Loyalists During and After the War of Independence

Loyalist individuals were inspired to action or inaction by a variety of motives, only some of which had to do with ideological concerns. The Revolutionary War was also in many ways a civil war. Approximately one-fifth of Americans supported Britain during the Revolution, although their exact numbers are uncertain due to the inherent difficulty in[…]

Loyalists: Colonists Faithful to the Crown during the American Revolution

When their cause was defeated, about 15 percent of the Loyalists (65,000–70,000 people) fled to other parts of the British Empire. Introduction Loyalists were American colonists who stayed loyal to the British Crown during the American Revolutionary War, often referred to as Tories, Royalists, or King’s Men at the time. They were opposed by the[…]

Patriots and Loyalists: Differing Opinions and Sides in the American Revolution

Loyalists comprised 15-20% of the colonial population during the Revolutionary War. The Patriots “Patriots,” as they came to be known, were members of the 13 British colonies who rebelled against British control during the American Revolution, supporting instead the U.S. Continental Congress. These Patriots rejected the lack of representation of colonists in the British Parliament[…]

Myths of the American Revolution

A noted historian debunks the conventional wisdom about America’s War of Independence. Introduction We think we know the Revolutionary War. After all, the American Revolution and the war that accompanied it not only determined the nation we would become but also continue to define who we are. The Declaration of Independence, the Midnight Ride, Valley[…]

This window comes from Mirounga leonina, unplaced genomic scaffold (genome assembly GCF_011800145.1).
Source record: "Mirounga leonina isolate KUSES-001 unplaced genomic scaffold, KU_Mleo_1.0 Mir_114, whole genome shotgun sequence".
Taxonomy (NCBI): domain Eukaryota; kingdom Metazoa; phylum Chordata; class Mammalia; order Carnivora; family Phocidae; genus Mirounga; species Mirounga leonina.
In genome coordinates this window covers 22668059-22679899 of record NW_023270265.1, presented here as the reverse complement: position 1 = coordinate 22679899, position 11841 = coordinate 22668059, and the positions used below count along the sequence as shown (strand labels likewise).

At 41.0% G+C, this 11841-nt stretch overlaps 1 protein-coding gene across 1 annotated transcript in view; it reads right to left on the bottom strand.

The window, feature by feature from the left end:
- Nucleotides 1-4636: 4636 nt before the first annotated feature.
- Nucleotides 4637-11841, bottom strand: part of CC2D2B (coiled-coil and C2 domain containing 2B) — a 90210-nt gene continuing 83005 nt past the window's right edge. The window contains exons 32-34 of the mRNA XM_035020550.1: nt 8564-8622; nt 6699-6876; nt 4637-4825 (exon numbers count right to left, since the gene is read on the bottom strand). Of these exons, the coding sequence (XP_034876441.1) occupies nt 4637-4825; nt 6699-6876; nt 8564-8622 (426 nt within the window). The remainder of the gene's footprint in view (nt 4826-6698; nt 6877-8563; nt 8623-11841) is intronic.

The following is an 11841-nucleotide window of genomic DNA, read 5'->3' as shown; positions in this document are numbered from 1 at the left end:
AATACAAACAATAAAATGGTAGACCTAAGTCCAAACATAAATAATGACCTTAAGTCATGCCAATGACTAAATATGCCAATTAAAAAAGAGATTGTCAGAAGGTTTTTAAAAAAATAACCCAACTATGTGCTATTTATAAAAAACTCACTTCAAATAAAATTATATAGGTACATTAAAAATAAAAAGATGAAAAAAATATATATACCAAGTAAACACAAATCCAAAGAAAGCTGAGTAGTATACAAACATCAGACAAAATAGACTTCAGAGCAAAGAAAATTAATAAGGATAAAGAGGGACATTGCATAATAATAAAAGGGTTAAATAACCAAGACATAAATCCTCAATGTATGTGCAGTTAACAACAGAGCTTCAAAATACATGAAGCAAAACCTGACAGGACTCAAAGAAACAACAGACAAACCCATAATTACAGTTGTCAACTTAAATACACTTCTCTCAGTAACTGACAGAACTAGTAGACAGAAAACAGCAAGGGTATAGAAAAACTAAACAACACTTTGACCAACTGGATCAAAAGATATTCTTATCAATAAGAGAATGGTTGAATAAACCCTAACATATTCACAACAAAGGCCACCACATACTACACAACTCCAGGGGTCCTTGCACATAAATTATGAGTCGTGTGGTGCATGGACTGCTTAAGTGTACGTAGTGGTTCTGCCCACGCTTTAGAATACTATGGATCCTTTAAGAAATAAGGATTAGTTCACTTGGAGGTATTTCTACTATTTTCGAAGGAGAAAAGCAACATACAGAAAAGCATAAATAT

Paul Revere and the Boston Massacre as a Flashpoint for Revolution

What do the ghosts of that bloody history whisper to us now? At this moment that feels like a hinge in history—when America will swing either toward authoritarianism or toward a more just and liberal democracy—the ghosts of history rise up and speak to us. Five of those ghosts lay in the snowy gutters of[…]

Ebenezer Mackintosh: Shoemaker, Gang Leader, Rioter, Founding Father

Mackintosh played a key role in riots and other events related to the protest and eventual repeal of the Stamp Act in March 1766. Where it is: The marker can be seen in North Haverhill, just east of Horse Meadows Cemetery. It’s on the west side of Route 10, about 1.7 miles south of the[…]

Falling Sacrifice to Despotism: Virginia and the Intolerable Acts of 1774

These acts worked, inadvertently, towards unifying colonists against British policy. Abstract The purpose of my project is to analyze how Virginians responded to the Intolerable Acts of 1774, which were mostly aimed towards Boston and Massachusetts. This analysis consists mainly of coal county and town resolutions passed during the summer of 1774 in response to[…]

Philosophy of the American Revolution

It can be traced, in part, to the Enlightenment and its profound impact on colonial thinking. Political The Revolution generated radical changes in the principles, opinions, and sentiments of the American people. New ideas and issues affected social customs, political ideals, and gender and racial roles as the thirteen colonies evolved into the United States.[…]

Ethan Allen and His Green Mountain Boys Militia in the American Revolution